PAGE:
There is without a doubt a place within baseball for the sluggers, there is no denying that the game needs them.  However, not every player can or should try to be like Ken Griffey Jr. or Babe Ruth.  There is nothing wrong with hitting 20 to 25 home runs a year and having a batting average in the .280s, instead of hitting 30 home runs and batting around .240.  Those extra .040 points worth of batting average will almost certainly match and surpass the runs produced by the extra 5 to 10 home runs that the player lost by not swinging for the fences every time at bat.

Say what you will, but baseball is a team game.  The team needs each individual player to contribute if the team as a whole is going to be successful.  Joc Pederson and Kris Bryant have both played for successful teams so far in the Major League careers.  This has afforded them both the room to continue growing as professional hitters.  However, for both of them to reach their potential they will need to make more contact with the baseball.  This might require them hit fewer home runs.  This is a trade off for being a better all-around player.

Babe Ruth and Lou Gehrig understood how to be both a slugger and a great hitter. (NY Post via the Babe Ruth Museum in Baltimore MD.)

Babe Ruth and Lou Gehrig understood how to be both a slugger and a great hitter. (NY Post via the Babe Ruth Museum in Baltimore MD.)

The great players are not the ones who have all or nothing types of swings, rather they are the Babe Ruth’s, Lou Gehrig’s, Hank Aaron’s, Willie Mays‘, and Miguel Cabrera’s of the world.  These are the hitters who could hit the ball a mile when need be, but could also simply put the ball in play.  Pederson and Bryant should learn from this approach.  Ruth hit 714 home runs, while posting a .342 career batting average, and having a 12.5% K Rate.  Gehrig hit 493 home runs, .340 career batting average, and having a 8.2% K Rate.  Aaron hit 755 home runs, .305 career batting average, and having a 9.9% K Rate.  Mays hit 660 home runs, .302 career batting average, and having a 12.2% K Rate.  Cabrera has hit 405 home runs, .321 career batting average, and has a 16.9% K Rate.  These all-time greats put the ball in play, and yet the home runs still came.  They all helped their team be successful every time they stepped between the lines.  Even Mike Trout and Bryce Harper understand that making contact is important.  Trout has a 22.4% career K Rate and Harper has a 21.1% career K Rate.  While their K Rate is higher than these legends, they are also much lower than Pederson and Bryant.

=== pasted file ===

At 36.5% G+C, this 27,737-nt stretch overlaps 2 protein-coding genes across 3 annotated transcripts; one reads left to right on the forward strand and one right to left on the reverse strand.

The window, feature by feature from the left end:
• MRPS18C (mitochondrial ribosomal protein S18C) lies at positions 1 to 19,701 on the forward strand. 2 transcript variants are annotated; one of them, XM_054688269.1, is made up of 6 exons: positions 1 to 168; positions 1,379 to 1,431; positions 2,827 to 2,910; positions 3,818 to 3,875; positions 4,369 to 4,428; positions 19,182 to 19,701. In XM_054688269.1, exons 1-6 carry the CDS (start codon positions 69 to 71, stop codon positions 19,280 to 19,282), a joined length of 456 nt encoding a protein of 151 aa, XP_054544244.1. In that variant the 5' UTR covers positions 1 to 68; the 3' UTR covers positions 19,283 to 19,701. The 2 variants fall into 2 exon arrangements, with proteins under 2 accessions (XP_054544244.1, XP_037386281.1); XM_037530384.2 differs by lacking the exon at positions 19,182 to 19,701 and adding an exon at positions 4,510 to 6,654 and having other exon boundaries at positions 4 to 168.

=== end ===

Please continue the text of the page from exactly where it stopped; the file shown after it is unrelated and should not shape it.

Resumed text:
Adjusting to life in the Majors goes beyond just playing baseball.  Pederson and Bryant are hopefully just settling into the beginnings of long and successful careers.  They are off to good starts, but not Rookie of the Year award worthy starts, perhaps they should be on the second tier for consideration for that award.  Both players do many parts of the game well, but both need to work diligently on putting the ball in play and reducing their number of strikeouts.  If they can do this, they both have the talent to be successful year after year at the highest level of the sport.

DJ

The Negro Leagues and the History We Are Losing

The Negro Leagues were home to some of the best baseball players in the world during the time they were operational. The further away we get from the last game of the Negro Leagues in the early 1960’s. In the half century since, the number of living Negro League players has dwindled to critically low numbers.  Each time a former Negro League player passes away, we all lose a little more history. Some of this history we will never be able to get back. The incomplete records from the Negro Leagues leave a hole in our understanding of the players, both those as great as Josh Gibson or those who only played briefly.